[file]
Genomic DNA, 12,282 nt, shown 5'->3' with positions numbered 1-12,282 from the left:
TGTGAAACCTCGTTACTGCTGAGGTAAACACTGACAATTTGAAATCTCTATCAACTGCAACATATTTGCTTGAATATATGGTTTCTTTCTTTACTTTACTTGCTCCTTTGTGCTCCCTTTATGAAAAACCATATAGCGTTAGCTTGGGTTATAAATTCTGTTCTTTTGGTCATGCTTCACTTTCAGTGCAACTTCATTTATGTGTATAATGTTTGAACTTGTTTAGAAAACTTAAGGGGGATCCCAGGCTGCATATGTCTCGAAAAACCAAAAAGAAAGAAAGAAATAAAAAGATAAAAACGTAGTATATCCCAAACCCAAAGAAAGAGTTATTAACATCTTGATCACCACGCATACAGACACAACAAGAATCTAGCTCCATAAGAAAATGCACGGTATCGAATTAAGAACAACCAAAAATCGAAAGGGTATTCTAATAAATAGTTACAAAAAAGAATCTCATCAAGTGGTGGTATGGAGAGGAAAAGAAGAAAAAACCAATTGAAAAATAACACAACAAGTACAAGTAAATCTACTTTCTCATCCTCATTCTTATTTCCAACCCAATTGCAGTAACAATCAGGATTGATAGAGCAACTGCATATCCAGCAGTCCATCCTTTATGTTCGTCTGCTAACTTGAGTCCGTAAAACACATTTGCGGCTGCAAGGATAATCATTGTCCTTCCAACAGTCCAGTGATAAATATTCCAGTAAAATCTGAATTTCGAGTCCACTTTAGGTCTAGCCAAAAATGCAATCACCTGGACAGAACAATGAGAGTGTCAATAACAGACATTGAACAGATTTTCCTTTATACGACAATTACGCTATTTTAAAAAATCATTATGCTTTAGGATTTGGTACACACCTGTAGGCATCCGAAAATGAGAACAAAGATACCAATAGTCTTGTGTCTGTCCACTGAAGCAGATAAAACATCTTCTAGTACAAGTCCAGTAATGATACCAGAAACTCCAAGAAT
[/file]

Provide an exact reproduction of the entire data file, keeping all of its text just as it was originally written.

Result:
Genomic DNA, 12,282 nt, shown 5'->3' with positions numbered 1-12,282 from the left:
TGTGAAACCTCGTTACTGCTGAGGTAAACACTGACAATTTGAAATCTCTATCAACTGCAACATATTTGCTTGAATATATGGTTTCTTTCTTTACTTTACTTGCTCCTTTGTGCTCCCTTTATGAAAAACCATATAGCGTTAGCTTGGGTTATAAATTCTGTTCTTTTGGTCATGCTTCACTTTCAGTGCAACTTCATTTATGTGTATAATGTTTGAACTTGTTTAGAAAACTTAAGGGGGATCCCAGGCTGCATATGTCTCGAAAAACCAAAAAGAAAGAAAGAAATAAAAAGATAAAAACGTAGTATATCCCAAACCCAAAGAAAGAGTTATTAACATCTTGATCACCACGCATACAGACACAACAAGAATCTAGCTCCATAAGAAAATGCACGGTATCGAATTAAGAACAACCAAAAATCGAAAGGGTATTCTAATAAATAGTTACAAAAAAGAATCTCATCAAGTGGTGGTATGGAGAGGAAAAGAAGAAAAAACCAATTGAAAAATAACACAACAAGTACAAGTAAATCTACTTTCTCATCCTCATTCTTATTTCCAACCCAATTGCAGTAACAATCAGGATTGATAGAGCAACTGCATATCCAGCAGTCCATCCTTTATGTTCGTCTGCTAACTTGAGTCCGTAAAACACATTTGCGGCTGCAAGGATAATCATTGTCCTTCCAACAGTCCAGTGATAAATATTCCAGTAAAATCTGAATTTCGAGTCCACTTTAGGTCTAGCCAAAAATGCAATCACCTGGACAGAACAATGAGAGTGTCAATAACAGACATTGAACAGATTTTCCTTTATACGACAATTACGCTATTTTAAAAAATCATTATGCTTTAGGATTTGGTACACACCTGTAGGCATCCGAAAATGAGAACAAAGATACCAATAGTCTTGTGTCTGTCCACTGAAGCAGATAAAACATCTTCTAGTACAAGTCCAGTAATGATACCAGAAACTCCAAGAAT